Studies with PEF pasteurization of foods mostly focused on microbial inactivation, changes in physical, chemical and sensory properties in addition to shelf life extension. With the increasing demand on nutritional quality of foods, fate of bioactive compounds after processing are being studied not only by heat but also PEF processing. Effect of heat processing on bioactive compounds as well as bioaccessibility and bioavailability are well established, but not enough information is available about the effect of PEF on bioaccessibility and bioavailability of foods. Thus, more attention needs to be given to current studies exploring effect of PEF on bioaccessibility and bioavailability of food components as well as future needs and trends for the determination of the impact of PEF on bioactive food compounds.

Bioaccessibility, Bioavailability and Bioactivity

Bioavailability is described as the rate of nutrients, bioactive compounds or phytochemicals that are assimilated, absorbed and metabolized through normal pathways [49,50]. Bioavailability term has many descriptions regarding the research field. In point of the nutritional view, bioavailability refers to ingested bioactive composition that is available for utilizing in physiologic acts or to be stock [51,52]. According to Benito and Miller [53] and Fernández- García et al. [52]; bioavailability is defined as a quantity of a precise nutrient in a certain food that the organism can actually utilize. Bioavailability is an important term in terms of the nutritional impact of the food [52,54]. The organism can use exclusively determined amounts of all nutrients and bioactive ingredients in food. The bioavailability term involves availability for absorption, metabolism, bioactivity and tissue circulation. On the other hand, there are some practical and ethical troubles to evaluate in point of the food components’ bioactivity and circulation on particular organ sites. Therefore, the fraction of an oral dose of a basic compound reaching organism circulation can be described as bioavailability. Bioavailability and bioaccessibility terms are nested but the dual terms can be used indefinitely. Moreover, it must be known that bioavailability also subcategorizes bioaccessibility [52,55].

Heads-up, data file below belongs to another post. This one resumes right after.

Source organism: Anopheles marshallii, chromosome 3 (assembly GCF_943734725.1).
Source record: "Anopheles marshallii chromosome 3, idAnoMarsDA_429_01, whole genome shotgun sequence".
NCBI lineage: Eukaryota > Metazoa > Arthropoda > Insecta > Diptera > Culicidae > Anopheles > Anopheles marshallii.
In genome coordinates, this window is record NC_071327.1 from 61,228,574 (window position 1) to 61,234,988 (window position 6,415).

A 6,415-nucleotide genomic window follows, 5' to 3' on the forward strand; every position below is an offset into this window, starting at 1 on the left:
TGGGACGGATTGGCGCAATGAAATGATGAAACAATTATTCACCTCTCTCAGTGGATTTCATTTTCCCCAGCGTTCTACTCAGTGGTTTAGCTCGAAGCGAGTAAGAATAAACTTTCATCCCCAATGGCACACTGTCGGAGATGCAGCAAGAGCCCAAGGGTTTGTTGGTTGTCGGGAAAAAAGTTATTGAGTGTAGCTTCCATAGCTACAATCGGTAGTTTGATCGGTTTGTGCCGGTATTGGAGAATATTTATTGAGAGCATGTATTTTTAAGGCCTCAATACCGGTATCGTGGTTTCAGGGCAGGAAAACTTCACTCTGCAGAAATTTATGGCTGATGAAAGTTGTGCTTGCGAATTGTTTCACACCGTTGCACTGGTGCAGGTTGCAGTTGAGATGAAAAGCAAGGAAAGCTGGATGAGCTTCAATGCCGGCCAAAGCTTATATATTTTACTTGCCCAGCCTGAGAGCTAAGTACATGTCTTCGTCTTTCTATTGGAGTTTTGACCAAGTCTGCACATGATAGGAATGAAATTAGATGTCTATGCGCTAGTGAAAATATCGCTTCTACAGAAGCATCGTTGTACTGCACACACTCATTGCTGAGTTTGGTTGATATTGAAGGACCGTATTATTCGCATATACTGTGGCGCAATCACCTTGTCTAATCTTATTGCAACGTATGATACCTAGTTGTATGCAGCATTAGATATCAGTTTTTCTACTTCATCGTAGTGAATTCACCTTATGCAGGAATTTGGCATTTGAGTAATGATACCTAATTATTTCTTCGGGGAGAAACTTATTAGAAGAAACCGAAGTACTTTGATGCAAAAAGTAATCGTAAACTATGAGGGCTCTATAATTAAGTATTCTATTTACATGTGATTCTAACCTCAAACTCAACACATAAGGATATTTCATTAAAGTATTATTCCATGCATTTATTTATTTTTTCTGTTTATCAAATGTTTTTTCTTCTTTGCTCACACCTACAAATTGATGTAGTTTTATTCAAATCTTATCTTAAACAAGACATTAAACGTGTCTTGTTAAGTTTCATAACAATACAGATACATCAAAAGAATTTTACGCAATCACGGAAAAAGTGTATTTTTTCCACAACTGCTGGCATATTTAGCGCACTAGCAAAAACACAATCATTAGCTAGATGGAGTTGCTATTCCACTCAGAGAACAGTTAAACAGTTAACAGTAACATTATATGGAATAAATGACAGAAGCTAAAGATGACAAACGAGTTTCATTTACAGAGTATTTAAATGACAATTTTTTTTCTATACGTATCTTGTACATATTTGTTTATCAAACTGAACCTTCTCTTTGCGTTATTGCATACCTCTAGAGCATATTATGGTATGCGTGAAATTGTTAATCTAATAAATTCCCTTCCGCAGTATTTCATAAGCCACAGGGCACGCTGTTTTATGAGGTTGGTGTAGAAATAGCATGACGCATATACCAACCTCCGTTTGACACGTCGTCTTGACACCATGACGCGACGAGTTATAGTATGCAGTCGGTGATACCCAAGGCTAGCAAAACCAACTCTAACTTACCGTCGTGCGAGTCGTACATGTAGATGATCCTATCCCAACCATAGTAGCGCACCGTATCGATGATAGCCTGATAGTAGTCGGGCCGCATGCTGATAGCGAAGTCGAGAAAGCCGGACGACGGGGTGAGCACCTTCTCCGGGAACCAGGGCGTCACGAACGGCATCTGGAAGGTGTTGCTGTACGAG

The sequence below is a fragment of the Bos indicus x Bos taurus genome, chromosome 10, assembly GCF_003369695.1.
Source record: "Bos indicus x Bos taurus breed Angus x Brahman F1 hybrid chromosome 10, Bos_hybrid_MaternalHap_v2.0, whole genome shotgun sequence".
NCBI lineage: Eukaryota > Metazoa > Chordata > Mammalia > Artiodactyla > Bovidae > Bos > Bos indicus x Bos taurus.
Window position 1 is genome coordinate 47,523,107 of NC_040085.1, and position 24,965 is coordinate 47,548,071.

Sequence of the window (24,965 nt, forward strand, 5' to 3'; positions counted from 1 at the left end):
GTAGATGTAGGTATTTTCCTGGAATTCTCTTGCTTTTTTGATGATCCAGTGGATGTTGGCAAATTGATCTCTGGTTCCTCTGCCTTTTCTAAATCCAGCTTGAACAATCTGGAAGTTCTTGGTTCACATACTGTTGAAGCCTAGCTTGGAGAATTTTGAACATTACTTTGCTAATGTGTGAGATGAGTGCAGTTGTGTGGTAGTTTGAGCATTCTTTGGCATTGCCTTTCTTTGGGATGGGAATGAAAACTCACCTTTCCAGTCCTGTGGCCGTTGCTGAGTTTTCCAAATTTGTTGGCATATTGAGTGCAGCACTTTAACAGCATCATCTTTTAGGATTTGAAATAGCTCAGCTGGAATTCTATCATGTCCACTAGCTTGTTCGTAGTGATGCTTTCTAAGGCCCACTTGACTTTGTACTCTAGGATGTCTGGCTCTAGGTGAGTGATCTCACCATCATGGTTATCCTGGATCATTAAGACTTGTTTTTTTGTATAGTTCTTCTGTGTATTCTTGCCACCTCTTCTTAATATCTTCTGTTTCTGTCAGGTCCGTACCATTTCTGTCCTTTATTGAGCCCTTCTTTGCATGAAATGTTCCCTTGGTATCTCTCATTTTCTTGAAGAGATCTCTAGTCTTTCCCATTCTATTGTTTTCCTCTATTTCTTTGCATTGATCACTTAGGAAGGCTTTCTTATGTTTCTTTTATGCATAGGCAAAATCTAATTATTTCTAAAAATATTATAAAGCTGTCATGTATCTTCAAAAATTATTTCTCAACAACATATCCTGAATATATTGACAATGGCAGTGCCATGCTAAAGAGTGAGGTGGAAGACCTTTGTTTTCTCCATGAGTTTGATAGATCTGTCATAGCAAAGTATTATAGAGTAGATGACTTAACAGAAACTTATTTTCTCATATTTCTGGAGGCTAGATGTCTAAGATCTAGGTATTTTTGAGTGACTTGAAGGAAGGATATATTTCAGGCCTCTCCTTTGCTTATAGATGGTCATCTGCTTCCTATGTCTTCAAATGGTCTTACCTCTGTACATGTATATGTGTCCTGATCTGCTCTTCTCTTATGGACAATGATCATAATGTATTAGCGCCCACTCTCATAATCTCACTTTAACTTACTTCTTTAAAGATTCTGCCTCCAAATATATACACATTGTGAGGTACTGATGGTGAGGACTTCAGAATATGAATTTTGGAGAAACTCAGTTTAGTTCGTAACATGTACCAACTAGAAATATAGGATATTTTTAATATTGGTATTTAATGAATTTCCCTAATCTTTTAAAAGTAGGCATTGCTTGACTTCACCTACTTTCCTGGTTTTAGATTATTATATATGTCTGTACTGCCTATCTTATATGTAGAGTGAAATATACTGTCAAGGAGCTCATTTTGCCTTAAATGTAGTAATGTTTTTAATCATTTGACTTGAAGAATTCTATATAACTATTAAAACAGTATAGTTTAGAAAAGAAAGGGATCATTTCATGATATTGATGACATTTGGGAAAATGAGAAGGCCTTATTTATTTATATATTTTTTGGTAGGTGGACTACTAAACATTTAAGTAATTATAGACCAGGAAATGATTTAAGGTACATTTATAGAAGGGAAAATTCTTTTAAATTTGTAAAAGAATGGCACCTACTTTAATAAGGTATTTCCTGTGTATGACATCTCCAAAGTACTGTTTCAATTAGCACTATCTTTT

According to Fernández-García et al. [52] and Benito and Miller [53] bioaccessibility can be described as the part of a compound that is left from its matrix in the gastrointestinal region and therefore, becomes usable for digest absorption. Bioaccessibility is related with digestive transformation of food that can be absorbed by the organism. Bioaccessibility connotes both the absorption and dissimilation into the cells of the gastrointestinal epithelium and calculated as in Equation 1.

image (1)

Where BCdigested refers to the bioactive compound concentration in the digested food and BCnondigested refers to bioactive compound concentration in non-digested food [56].